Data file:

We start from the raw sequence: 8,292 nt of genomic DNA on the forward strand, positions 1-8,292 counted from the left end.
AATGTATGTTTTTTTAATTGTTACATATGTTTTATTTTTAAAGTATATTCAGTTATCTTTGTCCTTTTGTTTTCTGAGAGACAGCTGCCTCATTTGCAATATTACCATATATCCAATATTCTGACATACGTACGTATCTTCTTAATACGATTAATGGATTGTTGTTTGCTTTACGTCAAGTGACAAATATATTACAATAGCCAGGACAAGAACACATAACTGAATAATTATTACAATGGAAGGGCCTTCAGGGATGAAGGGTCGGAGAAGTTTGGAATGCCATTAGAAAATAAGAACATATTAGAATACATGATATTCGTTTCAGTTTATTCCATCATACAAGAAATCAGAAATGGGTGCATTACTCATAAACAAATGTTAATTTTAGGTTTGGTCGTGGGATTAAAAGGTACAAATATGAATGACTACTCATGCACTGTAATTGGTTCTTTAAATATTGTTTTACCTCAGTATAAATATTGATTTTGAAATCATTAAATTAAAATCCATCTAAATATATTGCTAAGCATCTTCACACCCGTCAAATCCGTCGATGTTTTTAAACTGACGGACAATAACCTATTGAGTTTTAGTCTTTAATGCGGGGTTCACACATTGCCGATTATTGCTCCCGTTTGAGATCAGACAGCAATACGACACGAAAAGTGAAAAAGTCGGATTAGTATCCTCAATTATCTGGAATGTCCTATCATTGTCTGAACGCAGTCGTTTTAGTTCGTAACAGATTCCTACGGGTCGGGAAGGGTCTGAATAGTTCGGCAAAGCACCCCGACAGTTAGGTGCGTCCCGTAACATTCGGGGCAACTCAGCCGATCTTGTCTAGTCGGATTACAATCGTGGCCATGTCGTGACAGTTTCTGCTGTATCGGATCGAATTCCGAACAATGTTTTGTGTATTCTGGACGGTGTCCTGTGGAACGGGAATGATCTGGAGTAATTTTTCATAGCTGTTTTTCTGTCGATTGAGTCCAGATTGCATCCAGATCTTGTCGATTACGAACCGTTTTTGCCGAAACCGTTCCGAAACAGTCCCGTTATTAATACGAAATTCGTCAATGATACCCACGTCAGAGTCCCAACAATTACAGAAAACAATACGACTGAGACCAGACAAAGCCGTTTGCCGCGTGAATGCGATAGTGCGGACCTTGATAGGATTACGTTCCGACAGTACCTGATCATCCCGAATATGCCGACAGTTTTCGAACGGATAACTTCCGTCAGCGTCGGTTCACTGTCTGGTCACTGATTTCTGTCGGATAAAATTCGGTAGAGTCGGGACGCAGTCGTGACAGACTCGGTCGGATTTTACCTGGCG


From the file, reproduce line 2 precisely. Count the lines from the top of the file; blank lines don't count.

AATGTATGTTTTTTTAATTGTTACATATGTTTTATTTTTAAAGTATATTCAGTTATCTTTGTCCTTTTGTTTTCTGAGAGACAGCTGCCTCATTTGCAATATTACCATATATCCAATATTCTGACATACGTACGTATCTTCTTAATACGATTAATGGATTGTTGTTTGCTTTACGTCAAGTGACAAATATATTACAATAGCCAGGACAAGAACACATAACTGAATAATTATTACAATGGAAGGGCCTTCAGGGATGAAGGGTCGGAGAAGTTTGGAATGCCATTAGAAAATAAGAACATATTAGAATACATGATATTCGTTTCAGTTTATTCCATCATACAAGAAATCAGAAATGGGTGCATTACTCATAAACAAATGTTAATTTTAGGTTTGGTCGTGGGATTAAAAGGTACAAATATGAATGACTACTCATGCACTGTAATTGGTTCTTTAAATATTGTTTTACCTCAGTATAAATATTGATTTTGAAATCATTAAATTAAAATCCATCTAAATATATTGCTAAGCATCTTCACACCCGTCAAATCCGTCGATGTTTTTAAACTGACGGACAATAACCTATTGAGTTTTAGTCTTTAATGCGGGGTTCACACATTGCCGATTATTGCTCCCGTTTGAGATCAGACAGCAATACGACACGAAAAGTGAAAAAGTCGGATTAGTATCCTCAATTATCTGGAATGTCCTATCATTGTCTGAACGCAGTCGTTTTAGTTCGTAACAGATTCCTACGGGTCGGGAAGGGTCTGAATAGTTCGGCAAAGCACCCCGACAGTTAGGTGCGTCCCGTAACATTCGGGGCAACTCAGCCGATCTTGTCTAGTCGGATTACAATCGTGGCCATGTCGTGACAGTTTCTGCTGTATCGGATCGAATTCCGAACAATGTTTTGTGTATTCTGGACGGTGTCCTGTGGAACGGGAATGATCTGGAGTAATTTTTCATAGCTGTTTTTCTGTCGATTGAGTCCAGATTGCATCCAGATCTTGTCGATTACGAACCGTTTTTGCCGAAACCGTTCCGAAACAGTCCCGTTATTAATACGAAATTCGTCAATGATACCCACGTCAGAGTCCCAACAATTACAGAAAACAATACGACTGAGACCAGACAAAGCCGTTTGCCGCGTGAATGCGATAGTGCGGACCTTGATAGGATTACGTTCCGACAGTACCTGATCATCCCGAATATGCCGACAGTTTTCGAACGGATAACTTCCGTCAGCGTCGGTTCACTGTCTGGTCACTGATTTCTGTCGGATAAAATTCGGTAGAGTCGGGACGCAGTCGTGACAGACTCGGTCGGATTTTACCTGGCG